The price of water in the USA has risen by 41% since 2010. The economics of water – particularly the cost of treatment, pumping, new infrastructure, as well as the retail price for consumers – has gained renewed prominence as states face historic drought and water managers seek to rein in water consumption.
Interestingly, sewer prices have climbed higher than water prices, especially in Atlanta and Seattle, where the rates are going towards new treatment facilities.
However, the conservation message is finally beginning to reach communities, with many major cities showing a significant drop in water usage over the last couple of years.
The new reality facing water utilities is how to make enough of a profit to finance its operating costs and to keep small amounts of water for basic needs affordable.
Circle of Blue reports:
“Ward of Fitch Ratings says he sees experimentation taking place as utilities are forced to confront the water-wise practices of the modern urbanite. But because utilities are inherently conservative institutions, those experiments are in increments, he says, not great leaps. Prices are primarily based on the cost to treat and deliver water. Though drought is reducing water availability across the West, few utilities include the scarcity of water in the price that residents pay.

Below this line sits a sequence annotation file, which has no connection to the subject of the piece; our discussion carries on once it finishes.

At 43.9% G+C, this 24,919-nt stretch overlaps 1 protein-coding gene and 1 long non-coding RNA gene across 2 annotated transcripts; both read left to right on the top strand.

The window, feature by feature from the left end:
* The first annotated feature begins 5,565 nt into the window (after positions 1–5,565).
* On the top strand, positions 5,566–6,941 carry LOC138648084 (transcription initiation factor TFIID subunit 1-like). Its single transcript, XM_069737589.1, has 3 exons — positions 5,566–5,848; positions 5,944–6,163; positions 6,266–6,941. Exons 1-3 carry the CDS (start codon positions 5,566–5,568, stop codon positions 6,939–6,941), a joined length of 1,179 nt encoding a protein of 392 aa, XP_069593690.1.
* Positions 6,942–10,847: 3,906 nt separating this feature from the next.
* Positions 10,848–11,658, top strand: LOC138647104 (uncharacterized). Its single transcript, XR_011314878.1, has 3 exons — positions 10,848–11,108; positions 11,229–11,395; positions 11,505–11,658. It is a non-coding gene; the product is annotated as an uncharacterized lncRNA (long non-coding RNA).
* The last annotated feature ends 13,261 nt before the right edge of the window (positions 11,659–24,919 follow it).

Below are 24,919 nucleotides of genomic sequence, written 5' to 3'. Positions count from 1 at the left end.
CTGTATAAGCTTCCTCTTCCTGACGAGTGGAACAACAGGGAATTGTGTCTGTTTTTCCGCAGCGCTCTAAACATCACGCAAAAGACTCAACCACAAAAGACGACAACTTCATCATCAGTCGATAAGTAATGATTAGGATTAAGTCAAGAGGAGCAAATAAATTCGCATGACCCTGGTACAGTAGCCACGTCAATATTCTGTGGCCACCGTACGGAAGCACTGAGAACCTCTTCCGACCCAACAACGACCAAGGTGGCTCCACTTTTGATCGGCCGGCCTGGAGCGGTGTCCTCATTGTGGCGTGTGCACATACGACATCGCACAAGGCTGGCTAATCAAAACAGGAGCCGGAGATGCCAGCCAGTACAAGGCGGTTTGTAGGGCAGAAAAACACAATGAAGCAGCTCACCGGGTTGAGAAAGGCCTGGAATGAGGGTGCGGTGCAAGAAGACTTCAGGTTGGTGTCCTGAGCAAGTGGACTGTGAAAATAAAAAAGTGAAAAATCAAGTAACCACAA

The most daring of the 30 utilities in Circle of Blue’s survey, and an example of where the entire industry is headed, is Austin Water. After a revenue shock in 2010, Austin Water had to be bold. That year, the utility lost $US 53 million in revenue compared to its budget forecast, Anders said. A rainy summer meant that Austinites did not water their lawns as often and the utility did not sell enough of its product — water — to make budget…
The upheaval caused by changing patterns of water use are an opportunity for utilities to reevaluate long-term plans, argues Jan Beecher, director of the Institute of Public Utilities at Michigan State University. Are new supply projects necessary? Do managers need to worry about budgeting for expanded drinking water treatment capacity? Should rate structures be rebuilt?
“The whole idea of conservation and efficiency is to avoid variable costs in the short term and fixed costs in the long term,” Beecher explained.”
It will be interesting to observe how the rising price of water begins to affect the way water assets are managed and whether or not the extra revenue will begin to help with much-needed repairs and upgrades throughout the USA.
Heather Himmelberger also recently posted here on Inframanage.com on some of the potential impacts of California’s water use reduction program.
Infrastructure asset management planning practice addresses these issues in analysis in the Future Demand and Funding sections of asset management plans.
In the Future Demand section, water demand and the necessity of new supply projects can be analyzed.
In the Financial Summary and Funding section, the required expenditure developed in the lifecycle management section can be matched against available revenue.
The long-term sustainability and adequacy of tariff rates and structures can be analyzed in this section.
PHOTO CREDIT: Karl Hipolito via permission